The fast-spreading coronavirus is set to paralyze the global economy. It is estimated that the economic disruption related to the coronavirus will cost the world economy over $280 billion in the first quarter of the year. Major US corporations, long passed the point of mere speculation, have come out recently to warn the imminent financial impact of the coronavirus. Since both U.S. semiconductor's production and revenue heavily rely on China, they have been expected to be hit hard. In particular, as Advanced Micro Devices (NASDAQ:AMD) has close to 25% China revenue and more than 30% Greater China supply chain exposures, it is reasonable to expect AMD will be most significantly and negatively affected by the coronavirus. Therefore, the purpose of this article is to estimate the economic impact of the coronavirus on AMD.
For the tech sector, coronavirus will have an immediate supply effect on key component shipment, such as LEDs and memory capacity at Samsung (OTCPK:SSNLF) and SK Hynix (OTC:HXSCF). This reflects the reality of tech supply chain's over-reliance on China. The obvious implication is that it can slow down demand and inflate the already finished goods inventory from last year's trade dispute. As a result of the widespread shutdown, critical components will pinch the global supply chain's ability to fulfill demand. As it will take at least a quarter to let the uncertainty to settle and an effective vaccine will take at least a quarter or two to develop, the pinch on Q3 supply is a foregone conclusion.
As Q3 is the peak chip demand, original equipment manufacturers (OEMs) started acknowledging the possibility of the inevitable negative earnings impact after the shutdown in China has not seen signs of relief. To assess the extent of the supply pinch, a dozen of AMD's Greater China suppliers were identified, but with little quantifiable information (Table 1B). While the sales of most of AMD's China suppliers are not identifiable, the most useful suppliers data is from Taiwan's United Microelectronics' (UMC) $31.98M (3.12%) and Taiwan Semiconductor Manufacturing's (TSM) $282.37M (27.57%). At this time, Taiwan authority has not yet reported any evidence of a widespread infection or any interruption in production at TSMC. Though, investors should watch the development of virus impact on Taiwan closely, especially on TSMC, since it is AMD's largest supplier and responsible for more than 25% of the cost of goods sold.
The prolonged interruption of supply chain will inevitably translate into wider slowdown in demand. For companies that have significant China revenue exposures, the lockdown and shutdown have created a negative impact on the (global) economy, which demands their products. For 2019, AMD generated $1,750 million (26%) revenue from Greater China Area, including China, Taiwan, Hong Kong, and Macau. Bloomberg Supply Chain Database was able to identify 61 China customers for the quarterly amount of $477 million (Q4 2019) or 24.66% of the total quarterly revenue. For the sake of brevity, Table 1A only lists the top 16 customers. The demand concern of the coronavirus impact is mainly on the China domestic consumer side, which is more adversely affected through the lower GDP growth. Though AMD's top customers, such as Lenovo (OTCPK:LNVGY), Huawei, Acer, and Tencent (OTCPK:TCEHY), also have significant non-China market share, it is less likely that their demand will be seriously at risk. For all practical purposes, the scope of the demand impact may well be lower than the 25% revenue exposure.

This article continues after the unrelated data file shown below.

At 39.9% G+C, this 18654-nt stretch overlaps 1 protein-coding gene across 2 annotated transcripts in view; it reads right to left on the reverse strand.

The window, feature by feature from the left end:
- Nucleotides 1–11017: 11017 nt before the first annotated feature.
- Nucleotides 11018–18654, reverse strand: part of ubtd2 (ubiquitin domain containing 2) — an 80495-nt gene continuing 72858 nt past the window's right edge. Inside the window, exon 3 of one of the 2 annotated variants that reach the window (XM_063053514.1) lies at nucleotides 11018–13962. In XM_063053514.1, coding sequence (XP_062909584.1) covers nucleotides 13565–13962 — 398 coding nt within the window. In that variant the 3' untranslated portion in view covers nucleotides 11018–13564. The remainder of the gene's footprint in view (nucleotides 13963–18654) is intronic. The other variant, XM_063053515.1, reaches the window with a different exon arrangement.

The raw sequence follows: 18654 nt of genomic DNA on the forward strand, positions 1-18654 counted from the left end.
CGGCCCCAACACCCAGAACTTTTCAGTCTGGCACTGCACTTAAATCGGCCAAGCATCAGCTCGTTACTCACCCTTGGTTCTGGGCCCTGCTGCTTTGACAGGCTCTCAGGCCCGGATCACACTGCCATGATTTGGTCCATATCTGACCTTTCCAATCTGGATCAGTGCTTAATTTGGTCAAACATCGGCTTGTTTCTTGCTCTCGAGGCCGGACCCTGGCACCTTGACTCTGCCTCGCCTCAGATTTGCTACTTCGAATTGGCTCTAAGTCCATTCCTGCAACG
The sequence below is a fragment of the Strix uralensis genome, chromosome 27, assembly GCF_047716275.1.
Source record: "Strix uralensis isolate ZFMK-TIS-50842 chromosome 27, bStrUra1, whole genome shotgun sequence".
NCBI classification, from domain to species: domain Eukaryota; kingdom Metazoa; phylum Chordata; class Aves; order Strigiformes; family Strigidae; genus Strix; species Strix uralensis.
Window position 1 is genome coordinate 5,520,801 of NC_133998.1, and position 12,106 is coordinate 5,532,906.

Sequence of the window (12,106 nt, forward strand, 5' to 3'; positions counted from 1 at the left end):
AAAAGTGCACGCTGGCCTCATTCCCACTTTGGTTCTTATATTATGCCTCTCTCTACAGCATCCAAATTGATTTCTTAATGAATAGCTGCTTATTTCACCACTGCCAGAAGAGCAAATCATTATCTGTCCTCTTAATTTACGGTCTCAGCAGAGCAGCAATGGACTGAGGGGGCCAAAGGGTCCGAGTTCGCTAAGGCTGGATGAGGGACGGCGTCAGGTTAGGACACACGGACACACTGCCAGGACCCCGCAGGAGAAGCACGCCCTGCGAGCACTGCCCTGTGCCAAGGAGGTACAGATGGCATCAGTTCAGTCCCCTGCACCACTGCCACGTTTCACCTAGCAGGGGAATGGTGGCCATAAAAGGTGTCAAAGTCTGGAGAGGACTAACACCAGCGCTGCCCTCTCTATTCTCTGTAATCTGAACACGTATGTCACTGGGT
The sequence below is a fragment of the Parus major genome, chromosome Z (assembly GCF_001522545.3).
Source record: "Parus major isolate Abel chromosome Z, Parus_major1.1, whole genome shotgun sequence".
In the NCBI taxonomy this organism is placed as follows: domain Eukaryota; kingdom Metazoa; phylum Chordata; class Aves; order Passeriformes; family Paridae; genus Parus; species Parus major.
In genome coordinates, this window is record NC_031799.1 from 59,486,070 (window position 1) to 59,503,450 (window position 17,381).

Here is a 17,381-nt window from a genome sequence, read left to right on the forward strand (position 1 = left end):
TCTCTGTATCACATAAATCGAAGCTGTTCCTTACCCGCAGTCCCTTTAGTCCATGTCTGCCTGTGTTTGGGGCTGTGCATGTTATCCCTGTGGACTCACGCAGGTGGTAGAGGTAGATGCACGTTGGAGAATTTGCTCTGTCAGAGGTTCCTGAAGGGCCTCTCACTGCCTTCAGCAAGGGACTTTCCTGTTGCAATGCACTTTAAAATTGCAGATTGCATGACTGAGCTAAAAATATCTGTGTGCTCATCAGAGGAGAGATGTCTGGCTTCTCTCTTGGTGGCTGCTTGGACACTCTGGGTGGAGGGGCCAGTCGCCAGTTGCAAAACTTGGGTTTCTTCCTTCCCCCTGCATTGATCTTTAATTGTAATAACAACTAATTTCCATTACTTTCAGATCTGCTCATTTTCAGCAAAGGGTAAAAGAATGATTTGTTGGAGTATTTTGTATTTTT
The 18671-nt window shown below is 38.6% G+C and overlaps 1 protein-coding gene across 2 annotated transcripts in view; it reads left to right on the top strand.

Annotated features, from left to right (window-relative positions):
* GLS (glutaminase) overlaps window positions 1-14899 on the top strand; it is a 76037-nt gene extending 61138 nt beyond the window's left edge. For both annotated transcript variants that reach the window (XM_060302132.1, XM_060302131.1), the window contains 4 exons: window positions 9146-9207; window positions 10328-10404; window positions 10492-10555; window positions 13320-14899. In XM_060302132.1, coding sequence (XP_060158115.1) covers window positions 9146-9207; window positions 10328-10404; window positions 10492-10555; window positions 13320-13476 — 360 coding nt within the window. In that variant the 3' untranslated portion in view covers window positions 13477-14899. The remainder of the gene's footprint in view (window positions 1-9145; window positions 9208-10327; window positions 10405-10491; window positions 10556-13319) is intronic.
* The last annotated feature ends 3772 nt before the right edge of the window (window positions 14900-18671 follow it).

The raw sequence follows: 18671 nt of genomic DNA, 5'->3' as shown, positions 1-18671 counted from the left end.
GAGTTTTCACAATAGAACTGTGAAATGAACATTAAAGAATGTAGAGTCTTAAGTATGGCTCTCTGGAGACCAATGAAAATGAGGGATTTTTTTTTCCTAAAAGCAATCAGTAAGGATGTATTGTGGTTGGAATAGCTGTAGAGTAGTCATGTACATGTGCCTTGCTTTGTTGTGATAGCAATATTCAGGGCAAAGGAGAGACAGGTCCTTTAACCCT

As it is extremely difficult to forecast the actual changes in both AMD's demand and supply due to the coronavirus, I look for other sources of information. Since the outbreak began in early December, the market quickly drew comparisons to the Severe Acute Respiratory Syndrome, or SARS, epidemic in 2003 that left 8,096 sick and killed 774, according to the World Health Organization. During SARS, AMD has openly attributed the revenue miss by about $100 million (14%) and $0.05 (10%) EPS miss to a result of the SARS (Table 1 & Table 2).
Today, because of the widespread factory shutdown and the cities lockdown, both the production and the China sales will be severely hampered. It is widely agreed that the negative impact of the coronavirus is worse than that of SARS, considering both the magnitude of China relevance and reliance have been increased significantly since 2003. It is reasonable, therefore, to assume that AMD's SARS 14% revenue miss and 10% EPS miss may be the lower bound for the potential damage from the coronavirus.
Although the estimated magnitude of the coronavirus impact on AMD looks modest at this time, but it may deteriorate real fast and real soon. Yet, there is evidence that investors have been complacent: U.S. equity markets stretched to record highs last week again, while the virus is not yet peaked. Stocks have remained strong, even though S&P 500 companies received 4.3% of their revenue from China in 2018, according to S&P Global. Meanwhile, Hong Kong-based analysts at the Japanese investment bank Nomura are "concerned that markets thus far appear to be significantly underestimating the potential economic impact" of the outbreak.
Specifically, for AMD, despite the Q1 downside guidance, the stock has still advanced more than 10% since the outbreak. It does not look like that AMD share price has reflected the 10%-14% potential SARS-like losses from the coronavirus. The silver lining is that the coronavirus will be a one-two quarters event. As a result, the demand delay and the supply shortage shall pass, too. AMD share price should at best adjust downward one time for the amount of the revenue reduction, say 10%. But it should recover as soon as the uncertainty of the coronavirus resolution is removed.
This article was written by
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